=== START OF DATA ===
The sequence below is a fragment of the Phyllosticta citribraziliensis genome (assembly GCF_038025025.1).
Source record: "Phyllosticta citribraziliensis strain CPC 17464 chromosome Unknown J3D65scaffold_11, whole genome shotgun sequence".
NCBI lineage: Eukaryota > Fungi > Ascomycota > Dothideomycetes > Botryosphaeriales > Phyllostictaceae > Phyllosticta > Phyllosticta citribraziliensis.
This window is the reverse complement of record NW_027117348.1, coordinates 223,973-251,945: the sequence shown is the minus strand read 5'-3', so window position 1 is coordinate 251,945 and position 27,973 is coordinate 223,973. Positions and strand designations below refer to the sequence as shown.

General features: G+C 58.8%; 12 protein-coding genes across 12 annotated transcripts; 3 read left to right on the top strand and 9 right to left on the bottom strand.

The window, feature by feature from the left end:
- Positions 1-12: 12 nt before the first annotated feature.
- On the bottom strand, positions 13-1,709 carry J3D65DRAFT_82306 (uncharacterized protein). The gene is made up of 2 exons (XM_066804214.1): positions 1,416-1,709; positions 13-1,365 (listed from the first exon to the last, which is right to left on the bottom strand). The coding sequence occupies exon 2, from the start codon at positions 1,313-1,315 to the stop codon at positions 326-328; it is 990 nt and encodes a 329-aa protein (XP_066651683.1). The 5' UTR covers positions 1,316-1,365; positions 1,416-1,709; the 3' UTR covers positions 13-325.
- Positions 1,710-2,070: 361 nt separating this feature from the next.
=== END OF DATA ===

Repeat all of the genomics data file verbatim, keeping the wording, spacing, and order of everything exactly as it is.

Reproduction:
The sequence below is a fragment of the Phyllosticta citribraziliensis genome (assembly GCF_038025025.1).
Source record: "Phyllosticta citribraziliensis strain CPC 17464 chromosome Unknown J3D65scaffold_11, whole genome shotgun sequence".
NCBI lineage: Eukaryota > Fungi > Ascomycota > Dothideomycetes > Botryosphaeriales > Phyllostictaceae > Phyllosticta > Phyllosticta citribraziliensis.
This window is the reverse complement of record NW_027117348.1, coordinates 223,973-251,945: the sequence shown is the minus strand read 5'-3', so window position 1 is coordinate 251,945 and position 27,973 is coordinate 223,973. Positions and strand designations below refer to the sequence as shown.

General features: G+C 58.8%; 12 protein-coding genes across 12 annotated transcripts; 3 read left to right on the top strand and 9 right to left on the bottom strand.

The window, feature by feature from the left end:
- Positions 1-12: 12 nt before the first annotated feature.
- On the bottom strand, positions 13-1,709 carry J3D65DRAFT_82306 (uncharacterized protein). The gene is made up of 2 exons (XM_066804214.1): positions 1,416-1,709; positions 13-1,365 (listed from the first exon to the last, which is right to left on the bottom strand). The coding sequence occupies exon 2, from the start codon at positions 1,313-1,315 to the stop codon at positions 326-328; it is 990 nt and encodes a 329-aa protein (XP_066651683.1). The 5' UTR covers positions 1,316-1,365; positions 1,416-1,709; the 3' UTR covers positions 13-325.
- Positions 1,710-2,070: 361 nt separating this feature from the next.